The Casa CN-235 chosen by the Madagascan president is part of the first generation of this transport aircraft designed by the Spanish Casa and the Indonesian manufacturer IPTN. Put on the market in 1987, it first served in the Botswana Air Force and then made a brief stint in Togo in 2012 before Sofema decided to buy the plane to preserve its reputation.
“I personally took this decision because Togo was not able to maintain it and I did not want anyone to be able to say that we had sold an aircraft that could not fly”, explains Guillaume Giscard d’Estaing. The aircraft had been undergoing maintenance in Johannesburg since that date and seemed to have difficulty finding a buyer.
A bill that continues to grow
“Madagascar is a courageous country, but it is not ready to receive a device of this nature. We have signed this contract in good faith, calling the attention of our client to the obligations to which they should comply in order to remain in compliance with international law. Unfortunately, we did not have interlocutors who were always up to date with aeronautics ”, continues the CEO of Sofema.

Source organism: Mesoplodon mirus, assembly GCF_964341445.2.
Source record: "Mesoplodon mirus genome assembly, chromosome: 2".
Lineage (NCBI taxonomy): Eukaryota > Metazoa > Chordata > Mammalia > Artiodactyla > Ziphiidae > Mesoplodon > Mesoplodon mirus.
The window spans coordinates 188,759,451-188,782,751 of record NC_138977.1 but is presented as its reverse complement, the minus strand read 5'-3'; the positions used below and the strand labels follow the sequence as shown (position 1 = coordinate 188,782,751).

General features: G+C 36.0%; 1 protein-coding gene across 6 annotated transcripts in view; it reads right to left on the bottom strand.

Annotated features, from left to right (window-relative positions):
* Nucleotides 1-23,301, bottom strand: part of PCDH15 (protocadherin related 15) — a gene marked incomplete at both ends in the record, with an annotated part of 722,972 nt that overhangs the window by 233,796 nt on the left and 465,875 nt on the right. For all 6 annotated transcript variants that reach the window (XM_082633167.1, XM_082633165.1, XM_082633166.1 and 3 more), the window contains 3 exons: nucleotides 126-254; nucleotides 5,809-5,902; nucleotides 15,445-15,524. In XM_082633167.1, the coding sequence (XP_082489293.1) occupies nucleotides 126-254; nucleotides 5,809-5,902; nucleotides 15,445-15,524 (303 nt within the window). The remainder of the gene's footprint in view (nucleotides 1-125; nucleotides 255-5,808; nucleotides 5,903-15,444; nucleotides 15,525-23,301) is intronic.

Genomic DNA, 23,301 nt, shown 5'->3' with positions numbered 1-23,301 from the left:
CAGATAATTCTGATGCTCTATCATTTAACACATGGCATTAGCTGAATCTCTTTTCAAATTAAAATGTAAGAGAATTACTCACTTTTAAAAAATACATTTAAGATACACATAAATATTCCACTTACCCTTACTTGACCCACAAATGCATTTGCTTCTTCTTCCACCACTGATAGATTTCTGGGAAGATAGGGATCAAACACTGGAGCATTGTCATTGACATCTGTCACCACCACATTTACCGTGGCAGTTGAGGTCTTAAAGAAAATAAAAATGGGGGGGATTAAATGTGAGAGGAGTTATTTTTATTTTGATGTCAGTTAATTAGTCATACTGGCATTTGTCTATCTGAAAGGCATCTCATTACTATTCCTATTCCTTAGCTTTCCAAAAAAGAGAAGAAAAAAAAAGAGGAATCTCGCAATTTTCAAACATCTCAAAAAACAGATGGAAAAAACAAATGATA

“The market in countries with low purchasing power is our specialty. Discussions are not always easy. We warn our clients, but we are not censors. Our role is not to prevent States from buying military equipment: the era of Tintin in the Congo is over. I showed a lot of flexibility before resolving the contract ”, specifies Mr. Giscard d’Estaing.
The contract signed with Sofema being under French law, it is before the commercial court of Paris that the Malagasy government should turn if it wants to challenge the company’s decision in court. The amicable route does not seem to be completely closed, however. Andry Rajoelina and Guillaume Giscard d’Estaing spoke during the Malagasy president’s visit to Paris at the end of August.
The issue which further poisons relations between France and Madagascar is closely followed by the Ministry of Foreign Affairs. While waiting for a hypothetical outcome, the bill continues to rise for the Malagasy, poor debtors of their president’s short-lived coup in the skies of Antananarivo.